But even if agencies were taking advantage of the hiring authorities they already have—and clearly they’re not—there’s no strategic vision or even a system for managing IT personnel across government, or even within agencies in some cases.  

Cybersecurity Salaries

The job market for top IT security talent is a sellers’ market. Reports on cybersecurity salaries all show the average specialist earns over $100,000. The prominent 2017 Global Information Security Workforce Study reports an average $125,000 salary. That includes specialists at all career stages.

That salary is not out of reach for government but it’s important to keep in mind that it’s an average, which in salary planning is assumed to be the pay of an average worker. It’s the same in sports where superstars are paid significantly more than average players. The question for government is: Can government afford not to employ superstars?

All the documents related to the Cybersecurity Workforce initiative are strangely silent on compensation. A word search produced virtually nothing on pay, salary or compensation management, except references to “existing flexibilities.”

Currently government’s IT specialists (most are in series 2200) are on special rate schedules. However, the effective special rate ceiling is $100,000. A few agencies have separate authority that permits higher salaries.  

Those salaries may not be adequate to attract and retain the country’s best cybersecurity talent. A report on an IT job board last year showed lead software engineers were paid as much as $233,333. That’s above the $207,800 cap on CPPA salaries. Another website reports the average Chief Information Security Office in a large organization is paid $273,000 (including bonuses).  A few are paid more than $300,000 in major cities. The highest reported for Washington DC is $380,000.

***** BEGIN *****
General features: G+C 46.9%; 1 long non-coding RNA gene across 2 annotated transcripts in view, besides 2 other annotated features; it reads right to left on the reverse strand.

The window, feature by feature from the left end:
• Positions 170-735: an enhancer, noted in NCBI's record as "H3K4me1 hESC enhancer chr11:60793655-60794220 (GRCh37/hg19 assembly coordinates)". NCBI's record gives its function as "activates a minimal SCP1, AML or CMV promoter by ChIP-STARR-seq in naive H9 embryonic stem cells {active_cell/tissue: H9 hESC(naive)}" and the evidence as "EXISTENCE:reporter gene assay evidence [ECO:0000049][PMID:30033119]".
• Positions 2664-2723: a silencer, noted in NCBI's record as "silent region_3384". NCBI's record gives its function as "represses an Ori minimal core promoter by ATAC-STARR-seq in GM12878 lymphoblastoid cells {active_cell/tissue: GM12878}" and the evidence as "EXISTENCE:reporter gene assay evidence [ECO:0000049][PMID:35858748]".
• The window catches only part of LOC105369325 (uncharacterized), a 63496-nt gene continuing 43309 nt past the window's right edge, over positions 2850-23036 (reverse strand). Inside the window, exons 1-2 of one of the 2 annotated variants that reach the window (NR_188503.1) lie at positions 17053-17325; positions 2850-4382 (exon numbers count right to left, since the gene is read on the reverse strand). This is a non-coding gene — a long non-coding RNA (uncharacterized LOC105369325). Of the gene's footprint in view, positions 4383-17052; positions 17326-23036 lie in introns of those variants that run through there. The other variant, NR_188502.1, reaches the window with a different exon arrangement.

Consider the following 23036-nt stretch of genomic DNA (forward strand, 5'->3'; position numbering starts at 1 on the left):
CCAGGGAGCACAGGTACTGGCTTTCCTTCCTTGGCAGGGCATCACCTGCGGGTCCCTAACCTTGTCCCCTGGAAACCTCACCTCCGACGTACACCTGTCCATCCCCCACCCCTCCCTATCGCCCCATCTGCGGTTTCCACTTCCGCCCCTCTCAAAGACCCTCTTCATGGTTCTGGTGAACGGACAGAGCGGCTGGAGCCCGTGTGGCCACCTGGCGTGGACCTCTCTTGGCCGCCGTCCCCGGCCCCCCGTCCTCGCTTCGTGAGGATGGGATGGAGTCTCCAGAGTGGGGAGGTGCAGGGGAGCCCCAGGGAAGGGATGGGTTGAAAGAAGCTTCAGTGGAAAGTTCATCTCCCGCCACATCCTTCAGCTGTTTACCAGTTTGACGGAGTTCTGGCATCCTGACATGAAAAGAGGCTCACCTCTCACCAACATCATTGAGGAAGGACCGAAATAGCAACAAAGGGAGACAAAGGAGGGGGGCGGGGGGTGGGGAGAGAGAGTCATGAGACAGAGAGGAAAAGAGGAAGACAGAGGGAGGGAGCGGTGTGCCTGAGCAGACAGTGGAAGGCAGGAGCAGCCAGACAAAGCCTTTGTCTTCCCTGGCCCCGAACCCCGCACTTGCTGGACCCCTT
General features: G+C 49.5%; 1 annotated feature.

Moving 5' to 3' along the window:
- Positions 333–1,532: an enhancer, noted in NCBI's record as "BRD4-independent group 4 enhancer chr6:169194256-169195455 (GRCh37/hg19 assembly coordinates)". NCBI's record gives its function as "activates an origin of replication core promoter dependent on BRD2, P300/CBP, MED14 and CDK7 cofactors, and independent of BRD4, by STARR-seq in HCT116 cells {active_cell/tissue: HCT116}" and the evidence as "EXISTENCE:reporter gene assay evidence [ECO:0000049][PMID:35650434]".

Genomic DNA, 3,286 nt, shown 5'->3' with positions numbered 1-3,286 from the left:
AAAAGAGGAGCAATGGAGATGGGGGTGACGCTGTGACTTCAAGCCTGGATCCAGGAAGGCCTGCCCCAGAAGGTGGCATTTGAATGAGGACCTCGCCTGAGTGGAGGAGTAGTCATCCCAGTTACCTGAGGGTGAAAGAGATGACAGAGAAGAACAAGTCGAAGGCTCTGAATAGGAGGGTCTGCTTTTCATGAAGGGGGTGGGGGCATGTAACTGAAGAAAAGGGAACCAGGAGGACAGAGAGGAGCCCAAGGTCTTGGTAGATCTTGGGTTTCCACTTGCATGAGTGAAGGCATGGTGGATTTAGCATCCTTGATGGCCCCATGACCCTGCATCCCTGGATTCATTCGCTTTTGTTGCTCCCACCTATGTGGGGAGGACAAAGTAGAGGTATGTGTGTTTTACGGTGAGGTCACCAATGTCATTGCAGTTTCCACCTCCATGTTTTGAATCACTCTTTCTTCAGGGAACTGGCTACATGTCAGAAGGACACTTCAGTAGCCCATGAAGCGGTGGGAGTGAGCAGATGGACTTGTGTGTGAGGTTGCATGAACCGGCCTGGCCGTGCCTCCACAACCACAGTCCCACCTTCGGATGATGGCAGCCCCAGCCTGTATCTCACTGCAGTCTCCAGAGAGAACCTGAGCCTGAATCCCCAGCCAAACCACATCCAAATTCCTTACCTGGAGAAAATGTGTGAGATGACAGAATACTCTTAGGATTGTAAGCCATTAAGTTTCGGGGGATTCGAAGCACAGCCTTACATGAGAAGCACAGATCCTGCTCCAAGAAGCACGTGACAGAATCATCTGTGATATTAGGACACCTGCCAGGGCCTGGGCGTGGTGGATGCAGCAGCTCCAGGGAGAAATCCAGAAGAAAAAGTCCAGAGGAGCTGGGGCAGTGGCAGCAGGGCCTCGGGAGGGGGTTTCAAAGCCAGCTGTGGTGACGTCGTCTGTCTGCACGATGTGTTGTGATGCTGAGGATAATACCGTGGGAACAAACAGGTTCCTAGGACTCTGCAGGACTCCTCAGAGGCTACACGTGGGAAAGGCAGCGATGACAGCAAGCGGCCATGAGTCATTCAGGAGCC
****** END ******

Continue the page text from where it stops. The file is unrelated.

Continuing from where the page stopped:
Recommendation—A STEM HR System

As long ago as 2001, the CIO Council asked the National Academy of Public Administration to develop a new HR system to enable agencies to compete for IT talent. Unfortunately, 9/11 ended that project shortly after it was started. (Had the project resulted in recommendations, it’s highly likely Congress and President Bush would have approved the new system. Imagine the impact that could have had.)

Cybersecurity jobs are the tip of the proverbial iceberg. It should be apparent that the General Schedule system is not suited for managing knowledge workers. The value of specialists who think for a living depends on how much they know. It’s their ability to use their knowledge that determines their market value, not their years of experience or even their education.